To Gov. Butch Otter's credit, every time he has ordered a holdback in state funding, due to declining state revenues, education has been asked to take less of a hit than other state agencies.
But between the holdbacks, and funding constraints imposed by the legislature in the last five years (even when things were good), there is no question education is suffering.
Meanwhile, the state keeps asking school districts to do more with less. Eventually, things are going to reach a breaking point. For the Mountain Home School District, that point has been reached.
The reserves are gone, the district no longer exceeds state standards for teachers and administers and some very painful cuts are in the future -- unless the voters agree to pick up the slack from the state and replace the funding needs of the district with a special, one-time property tax.
The district is going to ask the public where it should make cuts in hopes it can find ideas that work and to help avoid seeking a special levy.
But frankly, the chances that somebody is going to come up with something the district hasn't already considered -- and already implemented -- are slim.
It would be a shame if the only programs left were the basics of reading, writing and mathematics. That's three classes for a school day.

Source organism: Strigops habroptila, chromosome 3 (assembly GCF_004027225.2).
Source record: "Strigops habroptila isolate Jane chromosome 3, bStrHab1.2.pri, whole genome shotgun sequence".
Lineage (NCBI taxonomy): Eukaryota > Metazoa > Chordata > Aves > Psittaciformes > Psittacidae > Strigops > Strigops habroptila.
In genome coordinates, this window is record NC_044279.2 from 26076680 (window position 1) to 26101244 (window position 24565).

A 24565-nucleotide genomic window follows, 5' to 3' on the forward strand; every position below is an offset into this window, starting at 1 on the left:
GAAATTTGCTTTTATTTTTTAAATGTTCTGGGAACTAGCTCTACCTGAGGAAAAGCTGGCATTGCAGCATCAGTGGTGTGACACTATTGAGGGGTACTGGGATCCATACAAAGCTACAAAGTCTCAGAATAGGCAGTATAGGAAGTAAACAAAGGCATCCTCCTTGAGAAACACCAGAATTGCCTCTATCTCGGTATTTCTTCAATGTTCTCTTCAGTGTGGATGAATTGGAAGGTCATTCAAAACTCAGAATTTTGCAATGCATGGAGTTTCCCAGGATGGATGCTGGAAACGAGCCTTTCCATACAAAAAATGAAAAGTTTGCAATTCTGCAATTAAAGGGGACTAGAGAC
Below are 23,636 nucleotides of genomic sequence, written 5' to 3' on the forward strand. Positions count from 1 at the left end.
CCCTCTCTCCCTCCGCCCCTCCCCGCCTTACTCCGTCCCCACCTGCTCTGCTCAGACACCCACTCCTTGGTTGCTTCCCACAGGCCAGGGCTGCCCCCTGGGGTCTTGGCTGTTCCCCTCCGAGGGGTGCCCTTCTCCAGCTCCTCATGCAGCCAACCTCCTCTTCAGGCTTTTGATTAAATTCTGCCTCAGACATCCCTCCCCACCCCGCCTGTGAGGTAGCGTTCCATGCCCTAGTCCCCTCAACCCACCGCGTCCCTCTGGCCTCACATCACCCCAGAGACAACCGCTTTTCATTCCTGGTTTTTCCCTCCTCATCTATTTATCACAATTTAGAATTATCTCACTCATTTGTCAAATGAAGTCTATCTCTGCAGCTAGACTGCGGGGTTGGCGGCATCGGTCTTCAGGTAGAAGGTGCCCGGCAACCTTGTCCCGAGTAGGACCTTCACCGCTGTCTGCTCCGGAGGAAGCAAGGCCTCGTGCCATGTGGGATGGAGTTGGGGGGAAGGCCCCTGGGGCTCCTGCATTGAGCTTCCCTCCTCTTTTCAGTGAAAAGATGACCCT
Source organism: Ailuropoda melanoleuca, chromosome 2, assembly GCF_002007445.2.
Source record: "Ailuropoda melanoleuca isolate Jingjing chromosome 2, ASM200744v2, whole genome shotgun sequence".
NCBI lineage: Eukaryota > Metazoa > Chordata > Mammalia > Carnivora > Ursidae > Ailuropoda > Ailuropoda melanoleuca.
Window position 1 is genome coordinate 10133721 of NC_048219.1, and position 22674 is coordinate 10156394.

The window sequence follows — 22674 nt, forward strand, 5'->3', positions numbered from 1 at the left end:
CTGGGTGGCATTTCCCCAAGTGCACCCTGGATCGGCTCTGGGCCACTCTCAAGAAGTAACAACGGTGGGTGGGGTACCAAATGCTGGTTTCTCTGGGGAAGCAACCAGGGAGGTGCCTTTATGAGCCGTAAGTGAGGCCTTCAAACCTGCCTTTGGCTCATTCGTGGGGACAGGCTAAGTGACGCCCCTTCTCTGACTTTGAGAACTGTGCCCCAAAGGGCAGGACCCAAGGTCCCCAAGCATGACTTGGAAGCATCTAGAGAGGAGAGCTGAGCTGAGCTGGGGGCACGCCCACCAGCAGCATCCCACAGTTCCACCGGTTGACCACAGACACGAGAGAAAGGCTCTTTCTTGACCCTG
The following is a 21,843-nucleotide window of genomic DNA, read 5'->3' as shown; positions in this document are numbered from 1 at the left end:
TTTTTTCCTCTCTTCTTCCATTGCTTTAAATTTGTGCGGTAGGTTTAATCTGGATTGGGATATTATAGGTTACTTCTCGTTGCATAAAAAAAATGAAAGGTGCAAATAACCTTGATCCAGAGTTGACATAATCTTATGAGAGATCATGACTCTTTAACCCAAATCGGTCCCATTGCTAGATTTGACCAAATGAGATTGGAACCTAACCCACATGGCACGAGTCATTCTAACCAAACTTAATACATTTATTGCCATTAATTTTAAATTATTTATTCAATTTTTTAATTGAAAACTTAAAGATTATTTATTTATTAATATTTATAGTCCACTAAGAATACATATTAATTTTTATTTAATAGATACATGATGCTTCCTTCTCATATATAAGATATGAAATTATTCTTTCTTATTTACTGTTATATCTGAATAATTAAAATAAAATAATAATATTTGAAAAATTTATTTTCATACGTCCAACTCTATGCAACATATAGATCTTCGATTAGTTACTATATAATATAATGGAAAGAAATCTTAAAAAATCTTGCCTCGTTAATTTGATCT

Do we really want to cut programs such as drama, debate, music, art, advanced placement classes and athletics? No. Each has a valuable purpose in inspiring and motivating students. The dropout rate is already way too high (roughly one in three students) and slashing programs that keep kids, even good students, in school is not a good idea.
Should we cut back on those programs? The district may have to, but if it does, it means there will be fewer openings for students to access those programs.
Should the state cut back on the unfunded mandates it imposes on the schools? Certainly, although many districts actually would prefer to keep some of those mandated programs, such as the math initiative. Cutting back on mandates would give districts more local control over how their money is spent. A lot of it is out of their hands right now, anyway.
But for the legislature, local control seems to mean pushing districts to convince the voters to tax themselves more, locally, so the state doesn't have to pay for these programs.
This has got to stop. If the state mandates a program, it needs to have the moral courage to raise the necessary taxes to fund it, not slip the responsibility downward.
Frankly, we just don't see many good options for the school district. There's no fat -- or even muscle -- left. The cuts are now deep into bone.
For our children and grandchildren to survive in the 21st century we need expanded education, not a reduction in educational capabilities.
This is going to hurt in many ways, at many, many levels.